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The Cane Toad—One of the Top 100 Worst Invasive Species—Found in Nantou The Nantou Forest District Office is Formulating a Strategy for its Full Removal

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202111/12
The cane toad (Rhinella marina), a species on the list of the 100 Worst Invasive Species, had not been found in the wild in Taiwan before. However, a team of amphibian conservation volunteers found 27 cane toads in a vegetable garden in Caotun, Nantou, on November 7. After Professor Yang Yi-Ju of National Dong Hwa University contacted the Forestry Bureau, a team of 15 people, including volunteers, teachers from the local elementary school, and the owner of the vegetable garden, removed 27 toads on the night of November 7 to avoid its spread. Recently, the conservation volunteers and the staff of the Endemic Species Research Institute (ESRI) have continued to carry out searches, and about 50 toads have been removed so far.
Cane toads are native to the tropical regions of the Americas. In the past, cane toads were introduced to many countries around the world as a pest control measure for sugar cane, bananas, and other cash crops. However, due to their large size, the cane toads can reach a maximum length of over 30 centimeters. As these toads have a voracious appetite, they will feed on all the animals they can catch in their habitat, even eating dog food. In addition, the poison gland (parotid gland) of the cane toad is large and distinctive, and appears as a triangular protrusion when viewed from above. If the toad is provoked, or under stress, such as being bitten by a predator, it may emit venom from the parotid gland, which can cover a distance of over one meter. This means that the toad is a threat to native animals and may also cause the death of dogs and cats through accidental ingestion.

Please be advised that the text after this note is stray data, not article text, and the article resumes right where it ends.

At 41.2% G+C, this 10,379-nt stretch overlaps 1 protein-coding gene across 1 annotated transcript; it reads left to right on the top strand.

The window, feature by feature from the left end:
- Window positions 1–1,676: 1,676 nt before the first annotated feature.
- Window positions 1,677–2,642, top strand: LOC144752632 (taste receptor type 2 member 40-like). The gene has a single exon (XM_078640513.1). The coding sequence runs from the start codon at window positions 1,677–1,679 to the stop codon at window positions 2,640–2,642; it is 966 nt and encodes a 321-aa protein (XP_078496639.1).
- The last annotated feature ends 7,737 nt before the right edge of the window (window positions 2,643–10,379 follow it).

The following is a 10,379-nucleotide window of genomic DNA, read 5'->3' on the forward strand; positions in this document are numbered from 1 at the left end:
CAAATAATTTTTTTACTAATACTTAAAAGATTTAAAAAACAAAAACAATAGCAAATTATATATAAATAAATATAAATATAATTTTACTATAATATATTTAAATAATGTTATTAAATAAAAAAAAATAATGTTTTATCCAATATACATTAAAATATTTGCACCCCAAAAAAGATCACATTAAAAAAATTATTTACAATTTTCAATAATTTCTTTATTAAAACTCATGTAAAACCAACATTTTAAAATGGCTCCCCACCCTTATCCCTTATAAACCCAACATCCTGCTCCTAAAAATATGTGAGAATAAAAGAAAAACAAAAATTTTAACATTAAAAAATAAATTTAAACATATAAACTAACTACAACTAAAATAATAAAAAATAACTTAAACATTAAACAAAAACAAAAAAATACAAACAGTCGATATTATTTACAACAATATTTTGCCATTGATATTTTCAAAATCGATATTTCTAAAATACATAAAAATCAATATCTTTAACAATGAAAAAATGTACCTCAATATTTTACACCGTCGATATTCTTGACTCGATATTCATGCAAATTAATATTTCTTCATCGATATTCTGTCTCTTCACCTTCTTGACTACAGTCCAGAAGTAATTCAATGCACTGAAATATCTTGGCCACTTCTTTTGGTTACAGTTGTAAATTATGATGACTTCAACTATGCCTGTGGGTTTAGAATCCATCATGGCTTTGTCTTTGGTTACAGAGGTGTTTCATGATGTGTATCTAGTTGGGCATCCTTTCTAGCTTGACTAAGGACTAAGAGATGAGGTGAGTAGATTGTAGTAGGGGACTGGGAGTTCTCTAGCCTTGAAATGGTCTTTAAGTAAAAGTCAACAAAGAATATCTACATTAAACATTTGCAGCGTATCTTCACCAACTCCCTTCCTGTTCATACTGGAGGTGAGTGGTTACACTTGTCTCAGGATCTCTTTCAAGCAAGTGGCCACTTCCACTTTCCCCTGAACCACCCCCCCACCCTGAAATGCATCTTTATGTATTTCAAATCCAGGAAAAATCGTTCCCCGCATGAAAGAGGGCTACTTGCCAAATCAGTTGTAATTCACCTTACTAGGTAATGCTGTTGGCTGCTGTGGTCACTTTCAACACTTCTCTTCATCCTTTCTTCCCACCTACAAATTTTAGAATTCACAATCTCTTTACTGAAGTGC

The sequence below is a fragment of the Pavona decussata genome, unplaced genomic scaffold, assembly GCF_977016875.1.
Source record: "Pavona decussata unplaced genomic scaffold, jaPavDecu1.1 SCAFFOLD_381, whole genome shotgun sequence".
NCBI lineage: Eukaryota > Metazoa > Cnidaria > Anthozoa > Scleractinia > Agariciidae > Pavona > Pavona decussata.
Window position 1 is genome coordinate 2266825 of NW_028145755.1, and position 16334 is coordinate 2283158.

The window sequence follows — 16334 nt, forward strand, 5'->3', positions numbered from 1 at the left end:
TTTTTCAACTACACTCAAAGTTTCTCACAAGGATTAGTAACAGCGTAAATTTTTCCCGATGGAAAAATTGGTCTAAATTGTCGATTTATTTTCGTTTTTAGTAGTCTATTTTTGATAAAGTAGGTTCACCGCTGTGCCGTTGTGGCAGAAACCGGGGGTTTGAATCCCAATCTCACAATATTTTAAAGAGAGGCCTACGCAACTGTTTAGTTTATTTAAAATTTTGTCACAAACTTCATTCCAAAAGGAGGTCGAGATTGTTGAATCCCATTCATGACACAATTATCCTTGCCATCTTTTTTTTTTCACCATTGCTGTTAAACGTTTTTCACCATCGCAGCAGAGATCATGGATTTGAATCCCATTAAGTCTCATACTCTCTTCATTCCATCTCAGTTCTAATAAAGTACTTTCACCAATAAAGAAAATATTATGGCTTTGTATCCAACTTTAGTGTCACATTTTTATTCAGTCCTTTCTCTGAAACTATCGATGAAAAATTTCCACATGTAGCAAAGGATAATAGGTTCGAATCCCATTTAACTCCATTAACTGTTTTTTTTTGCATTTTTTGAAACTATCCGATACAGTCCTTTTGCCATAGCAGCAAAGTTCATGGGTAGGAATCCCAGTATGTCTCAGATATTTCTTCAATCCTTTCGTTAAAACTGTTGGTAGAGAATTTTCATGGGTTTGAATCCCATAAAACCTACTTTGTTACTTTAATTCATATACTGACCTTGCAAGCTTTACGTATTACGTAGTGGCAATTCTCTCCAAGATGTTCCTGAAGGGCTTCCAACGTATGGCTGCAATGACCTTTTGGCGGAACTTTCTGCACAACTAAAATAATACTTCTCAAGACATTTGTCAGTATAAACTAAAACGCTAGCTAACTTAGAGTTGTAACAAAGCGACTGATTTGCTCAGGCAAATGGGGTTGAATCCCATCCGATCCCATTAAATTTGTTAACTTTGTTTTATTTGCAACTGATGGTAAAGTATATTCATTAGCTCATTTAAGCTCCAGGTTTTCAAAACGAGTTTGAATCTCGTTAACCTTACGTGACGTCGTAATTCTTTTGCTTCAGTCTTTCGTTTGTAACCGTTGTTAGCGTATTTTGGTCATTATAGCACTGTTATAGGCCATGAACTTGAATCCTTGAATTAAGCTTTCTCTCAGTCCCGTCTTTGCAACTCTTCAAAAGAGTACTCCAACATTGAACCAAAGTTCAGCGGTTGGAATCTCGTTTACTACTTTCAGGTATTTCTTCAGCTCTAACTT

Cane toads have already caused serious threats to biodiversity in Australia, Japan, and the Philippines. Although only a relatively small population has been found in Nantou's Caotun, these specimens are all adult toads, measuring about 10 to 15 centimeters in length. Both male and female toads have been found, but no tadpoles or juveniles have been found yet due to the season. Professor Yang Yi-Ju said that the lifespan of cane toads is generally 10 to 15 years, but they can be reared in captivity for up to 30 years, laying as few as 8,000 eggs and as many as 30,000 eggs at a time. If it spreads, it will have a very serious impact on the environment.
To remove the cane toads as soon as possible, the Forestry Bureau has asked the Nantou Forest District Office, Professor Yang Yi-Ju, the amphibian conservation volunteer team, ESRI, and the Nantou County Government to formulate an emergency removal strategy, using the current discovery site as the core area and drawing up a grid system expanding 200 meters outward. A blanket search for signs of the cane toad will be carried out for each grid by a team of volunteers and conservationists to remove the toads. The search area will continue to be extended to neighboring towns to confirm the actual extent of the cane toads' spread.
The Nantou Forest District Office of the Forestry Bureau requests the public to report online any sightings of cane toads via the Facebook group "Amphibian Conservation Volunteers" , or to the Nantou County Government by calling the 1999 hotline to help speed up the cane toad removal process.
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